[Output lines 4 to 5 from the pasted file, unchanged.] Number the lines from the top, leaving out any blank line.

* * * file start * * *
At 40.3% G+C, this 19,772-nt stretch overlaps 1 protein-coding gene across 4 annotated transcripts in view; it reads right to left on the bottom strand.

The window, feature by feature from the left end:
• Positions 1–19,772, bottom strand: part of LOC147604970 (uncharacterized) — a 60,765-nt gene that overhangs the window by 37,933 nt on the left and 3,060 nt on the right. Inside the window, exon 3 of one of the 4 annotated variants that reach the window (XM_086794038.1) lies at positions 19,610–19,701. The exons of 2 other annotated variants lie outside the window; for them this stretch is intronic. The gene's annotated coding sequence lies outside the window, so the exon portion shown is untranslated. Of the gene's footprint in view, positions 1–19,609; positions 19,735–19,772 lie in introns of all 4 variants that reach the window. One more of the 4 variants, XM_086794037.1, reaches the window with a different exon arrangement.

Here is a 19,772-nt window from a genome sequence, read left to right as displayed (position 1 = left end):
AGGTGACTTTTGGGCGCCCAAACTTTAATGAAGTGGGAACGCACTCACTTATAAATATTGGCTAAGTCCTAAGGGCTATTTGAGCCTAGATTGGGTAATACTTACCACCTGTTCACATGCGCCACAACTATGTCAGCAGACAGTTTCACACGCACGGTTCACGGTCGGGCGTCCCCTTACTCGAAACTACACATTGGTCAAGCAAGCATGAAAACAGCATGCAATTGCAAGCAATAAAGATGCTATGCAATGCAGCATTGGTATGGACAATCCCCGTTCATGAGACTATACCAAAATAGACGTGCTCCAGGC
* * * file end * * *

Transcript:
Here is a 19,772-nt window from a genome sequence, read left to right as displayed (position 1 = left end):
AGGTGACTTTTGGGCGCCCAAACTTTAATGAAGTGGGAACGCACTCACTTATAAATATTGGCTAAGTCCTAAGGGCTATTTGAGCCTAGATTGGGTAATACTTACCACCTGTTCACATGCGCCACAACTATGTCAGCAGACAGTTTCACACGCACGGTTCACGGTCGGGCGTCCCCTTACTCGAAACTACACATTGGTCAAGCAAGCATGAAAACAGCATGCAATTGCAAGCAATAAAGATGCTATGCAATGCAGCATTGGTATGGACAATCCCCGTTCATGAGACTATACCAAAATAGACGTGCTCCAGGC